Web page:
Normality determines existence and usually only a tiny shift, an unfamiliar change, determines the magic of the least magical normality or reality. Yukako Ando allows us to feel this and forget our everyday lives. Through Ando’s interventions, the windows to the world have just been re-opened or partly closed, or are waiting, like in the tension on the wall, for the release of tension in our heads. They are very definitely constructions and even if we knew this before, it is a long time since we saw them this delicate and beautiful.


Stefan Skowron, 2006

“aus der Dampfzeit” was never meant to be music-theatre, in either the classical or the modern sense of the word. But it wasn’t an image or a sculpture either – not even a social sculpture. The work connected rather to the long-established art world tradition of multi-media, synaesthetic works; but not of course as an egomaniacal Gesamtkunstwerk, from which in truth only a very few of the works so described are actually worthy of mention.

Instead as a musical theatre performance in 5 scenes, “aus der Dampfzeit” brought together the most disparate elements, artistic disciplines, images and individuals into a whole, and at the same time wasn’t afraid to be witty one moment and sad the next. Music and the visual arts, thrown together as sisters, gave their best. For the viewers it was both a physical and sensual experience, as it was both serious and funny, planned and improvised, ambiguous and narrative, static and moving. And it was a bold undertaking.

At the beginning of “aus der Dampfzeit” came the question: is there a recipe for life? In the same way as there is, for example, a recipe for bread.

Transferred onto life, that means: is there something that can guarantee that my plans will succeed? Is there absolute security? Ergo: do we have a right to a happy, successful and interesting life? Hiding behind these in no way rhetorical questions, which are all essentially asking the same thing, namely, can life be planned, are the autobiographical experiences from the life of the artist up to her residency in Mönchengladbach as guest of the Josef und Hilde Wilberz-Stiftung. Like in any attempt at producing authentic art, the source material for “aus der Dampfzeit” logically came out of an exhaustive examination of the self. “aus der Dampfzeit” is consequently a story which is not free of tragedy. The story is not allegorical and in no way educational, but is nevertheless very emotional, with dissonant, expressive and softly harmonising sounds. The music, written by the composer Rudiger Blömer from Aachen, is also a kind of collage – in the first act, for example, he cites Haydn.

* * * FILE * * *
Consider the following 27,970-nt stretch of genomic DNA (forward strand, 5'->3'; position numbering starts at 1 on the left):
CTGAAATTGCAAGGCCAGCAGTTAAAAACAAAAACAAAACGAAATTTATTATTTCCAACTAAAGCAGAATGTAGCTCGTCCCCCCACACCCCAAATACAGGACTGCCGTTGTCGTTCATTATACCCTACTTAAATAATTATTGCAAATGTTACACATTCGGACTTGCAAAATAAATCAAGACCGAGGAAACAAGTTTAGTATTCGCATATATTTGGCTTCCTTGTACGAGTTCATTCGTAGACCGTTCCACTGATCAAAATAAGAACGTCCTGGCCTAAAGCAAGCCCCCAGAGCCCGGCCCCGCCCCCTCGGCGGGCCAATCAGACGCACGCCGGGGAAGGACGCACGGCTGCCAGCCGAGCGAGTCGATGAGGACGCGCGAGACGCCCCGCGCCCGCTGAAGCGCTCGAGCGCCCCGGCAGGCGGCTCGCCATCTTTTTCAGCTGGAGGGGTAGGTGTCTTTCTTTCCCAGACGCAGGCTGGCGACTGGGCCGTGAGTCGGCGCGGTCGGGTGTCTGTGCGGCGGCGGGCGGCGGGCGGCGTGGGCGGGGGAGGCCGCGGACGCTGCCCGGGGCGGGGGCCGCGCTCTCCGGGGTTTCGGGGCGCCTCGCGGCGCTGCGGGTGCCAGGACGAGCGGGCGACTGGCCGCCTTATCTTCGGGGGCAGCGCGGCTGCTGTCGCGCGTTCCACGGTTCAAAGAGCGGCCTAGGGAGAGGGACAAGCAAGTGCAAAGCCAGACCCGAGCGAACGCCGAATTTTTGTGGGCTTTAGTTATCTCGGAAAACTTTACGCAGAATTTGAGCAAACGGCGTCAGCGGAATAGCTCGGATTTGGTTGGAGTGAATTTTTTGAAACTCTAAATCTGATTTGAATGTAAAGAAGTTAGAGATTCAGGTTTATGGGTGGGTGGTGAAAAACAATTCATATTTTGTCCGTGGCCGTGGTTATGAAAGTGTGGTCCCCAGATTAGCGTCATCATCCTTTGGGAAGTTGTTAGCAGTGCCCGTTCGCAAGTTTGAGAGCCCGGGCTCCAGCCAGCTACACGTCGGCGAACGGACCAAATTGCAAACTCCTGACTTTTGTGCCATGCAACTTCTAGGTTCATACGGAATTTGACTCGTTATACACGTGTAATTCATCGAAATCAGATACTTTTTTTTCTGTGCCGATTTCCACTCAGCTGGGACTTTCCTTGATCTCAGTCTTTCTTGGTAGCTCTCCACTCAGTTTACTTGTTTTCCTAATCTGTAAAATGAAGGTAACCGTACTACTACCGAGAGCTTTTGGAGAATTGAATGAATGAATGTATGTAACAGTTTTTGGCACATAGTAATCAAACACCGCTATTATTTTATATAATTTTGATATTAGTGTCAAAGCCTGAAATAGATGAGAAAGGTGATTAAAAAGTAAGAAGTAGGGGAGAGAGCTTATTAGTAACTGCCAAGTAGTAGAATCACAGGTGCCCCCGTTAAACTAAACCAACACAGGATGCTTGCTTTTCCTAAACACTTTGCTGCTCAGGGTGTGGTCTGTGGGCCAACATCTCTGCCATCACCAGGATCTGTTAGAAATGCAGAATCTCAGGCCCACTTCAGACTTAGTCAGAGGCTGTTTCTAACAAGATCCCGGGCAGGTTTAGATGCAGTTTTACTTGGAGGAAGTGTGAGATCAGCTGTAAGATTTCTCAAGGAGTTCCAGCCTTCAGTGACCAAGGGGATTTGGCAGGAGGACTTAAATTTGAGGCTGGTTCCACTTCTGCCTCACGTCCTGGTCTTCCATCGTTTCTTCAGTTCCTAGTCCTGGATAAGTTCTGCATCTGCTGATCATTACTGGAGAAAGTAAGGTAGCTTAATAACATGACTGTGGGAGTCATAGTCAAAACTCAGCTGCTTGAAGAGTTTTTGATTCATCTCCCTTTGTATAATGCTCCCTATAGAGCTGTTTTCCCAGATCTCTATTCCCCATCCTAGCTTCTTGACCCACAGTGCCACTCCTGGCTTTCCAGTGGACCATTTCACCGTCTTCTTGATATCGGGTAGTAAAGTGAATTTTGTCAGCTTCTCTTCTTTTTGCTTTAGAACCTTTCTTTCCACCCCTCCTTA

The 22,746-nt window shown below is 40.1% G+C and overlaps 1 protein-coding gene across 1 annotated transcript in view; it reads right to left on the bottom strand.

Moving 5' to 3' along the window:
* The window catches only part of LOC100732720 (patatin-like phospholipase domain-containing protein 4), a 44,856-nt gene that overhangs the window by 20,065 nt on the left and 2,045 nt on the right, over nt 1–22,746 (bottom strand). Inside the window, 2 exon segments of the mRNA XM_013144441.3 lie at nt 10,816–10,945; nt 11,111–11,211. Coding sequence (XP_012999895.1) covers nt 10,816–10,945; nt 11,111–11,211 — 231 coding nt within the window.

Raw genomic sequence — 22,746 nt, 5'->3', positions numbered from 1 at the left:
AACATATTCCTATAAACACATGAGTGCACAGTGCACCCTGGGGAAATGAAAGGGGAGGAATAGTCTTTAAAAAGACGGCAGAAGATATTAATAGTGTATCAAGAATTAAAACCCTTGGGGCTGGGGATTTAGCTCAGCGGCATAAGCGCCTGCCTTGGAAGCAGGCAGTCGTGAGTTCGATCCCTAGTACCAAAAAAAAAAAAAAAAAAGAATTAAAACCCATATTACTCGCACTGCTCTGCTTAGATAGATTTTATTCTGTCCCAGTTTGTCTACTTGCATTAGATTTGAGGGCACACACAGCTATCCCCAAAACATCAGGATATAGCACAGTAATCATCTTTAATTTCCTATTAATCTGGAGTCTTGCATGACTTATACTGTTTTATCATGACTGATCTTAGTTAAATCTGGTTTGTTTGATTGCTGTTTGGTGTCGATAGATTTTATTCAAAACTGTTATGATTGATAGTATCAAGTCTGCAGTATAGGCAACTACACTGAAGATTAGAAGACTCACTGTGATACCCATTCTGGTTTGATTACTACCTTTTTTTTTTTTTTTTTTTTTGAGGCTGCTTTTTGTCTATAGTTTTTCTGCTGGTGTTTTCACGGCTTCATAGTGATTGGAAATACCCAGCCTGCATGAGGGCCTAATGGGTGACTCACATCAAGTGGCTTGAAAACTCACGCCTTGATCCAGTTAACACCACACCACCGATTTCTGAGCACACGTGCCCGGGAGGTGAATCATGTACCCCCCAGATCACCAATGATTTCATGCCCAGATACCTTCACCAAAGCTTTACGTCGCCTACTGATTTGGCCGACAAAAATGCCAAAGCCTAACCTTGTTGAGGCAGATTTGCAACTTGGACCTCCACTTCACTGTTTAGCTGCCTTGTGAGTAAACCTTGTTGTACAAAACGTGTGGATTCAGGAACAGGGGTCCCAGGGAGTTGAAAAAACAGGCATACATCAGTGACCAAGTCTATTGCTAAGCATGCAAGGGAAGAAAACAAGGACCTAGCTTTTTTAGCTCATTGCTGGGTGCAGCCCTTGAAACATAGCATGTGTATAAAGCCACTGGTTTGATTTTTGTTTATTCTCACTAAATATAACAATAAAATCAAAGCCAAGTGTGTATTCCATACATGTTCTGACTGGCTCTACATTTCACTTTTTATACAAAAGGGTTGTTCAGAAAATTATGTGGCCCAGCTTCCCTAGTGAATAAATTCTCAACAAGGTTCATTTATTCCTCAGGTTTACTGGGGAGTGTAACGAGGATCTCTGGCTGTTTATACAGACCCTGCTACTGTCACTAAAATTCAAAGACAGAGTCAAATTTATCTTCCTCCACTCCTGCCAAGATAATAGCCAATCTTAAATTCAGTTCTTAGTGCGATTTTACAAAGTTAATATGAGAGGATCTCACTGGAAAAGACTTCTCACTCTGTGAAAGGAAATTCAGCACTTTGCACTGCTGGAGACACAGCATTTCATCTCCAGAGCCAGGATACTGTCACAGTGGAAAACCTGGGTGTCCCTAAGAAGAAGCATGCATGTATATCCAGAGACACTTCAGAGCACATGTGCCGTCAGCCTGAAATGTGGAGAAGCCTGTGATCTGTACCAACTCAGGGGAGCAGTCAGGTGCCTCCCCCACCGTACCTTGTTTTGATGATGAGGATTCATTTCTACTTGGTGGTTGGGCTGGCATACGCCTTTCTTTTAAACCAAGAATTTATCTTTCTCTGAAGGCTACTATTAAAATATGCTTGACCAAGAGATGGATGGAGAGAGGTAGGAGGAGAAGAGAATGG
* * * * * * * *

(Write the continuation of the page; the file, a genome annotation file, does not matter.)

With the benefit of hindsight, looking back today to the premiere on the 5th of June 2005 on the roof of the Museum Abteiberg in Mönchengladbach, a further completely different factor seems meaningful and essential for the work (or my understanding of it): the external circumstances of the performance in the open air of “aus der Dampfzeit” wanted to show up the moodiness of life, the abundance of available possibilities and approaches, maybe even that which can only imperfectly be described by the word fate. On the 5th of June 2005, strong winds, rain and other forms of inclemency presented the artist and all involved with huge problems. It was as if the underlying thematic of “aus der Dampfzeit” so to speak manifested itself in just these weatherdetermined problems, in order to be able to realise a performance which was appropriate to the score and the intentions of the artist. In this way was/is “aus der Dampfzeit” literally a living art work. Every further performance will and must be different. Because that’s how life is.

Because there’s no recipe for life.


Brain-child Pot
Dieter Ronte, 2002

Some people say that her texts are chaotic, poetic or unclear. Other think her actions have a strong social impetus, that she does social work, so to speak, in an aesthetic field. Others, in turn, think you can't exhibit more than yourself - the artist as a self-exhibitor, as it were, a positive exhibitionist. All of the above may be true. Yukako Ando’s art is egocentric, is I-related, yet it has something of everything. What she never is, is indifferent. She is always engaged.

“How would it be if the world were like the fantasy of painted pictures? Then we would paint even more colorfully and more beautifully! ... In theory it should work, but... !?!?!?!?!?!?!?”

This sentence taken from her newest project, Inside Wall, hits the precise point of all her works. How would it be if the world were like the fantasy of pictures, if the world would correspond to these plans? Her contribution to the visual arts lies exactly within this conflict between utopia, self-knowledge and reality.

In Brain-child Pot she cooks a theoretical recipe for life, a plat du jour that is meant to be appetizingly prepared. Yet every day as a cook, she searches for a better taste. For her the kitchen is there, the ingredients inside her, yet she still doesn’t know how to finish the meal. The cooking utensils are topsy-turvy. As an artist and a cook Yukako Ando juggles.

As in all her other works, there is a strong sociological component. The issue with Yukako Ando is not scientific research but aesthetic engagement, setting up models, happenings and performances. These actions, which can be experienced in videos or in actual installations, shift between earnestness and gaiety, between the helpless and the masterful. And always she changes our view of the everyday. The feelings of the viewers are incorporated. In a way that goes unremarked, the recipient of these works is made a co-actor.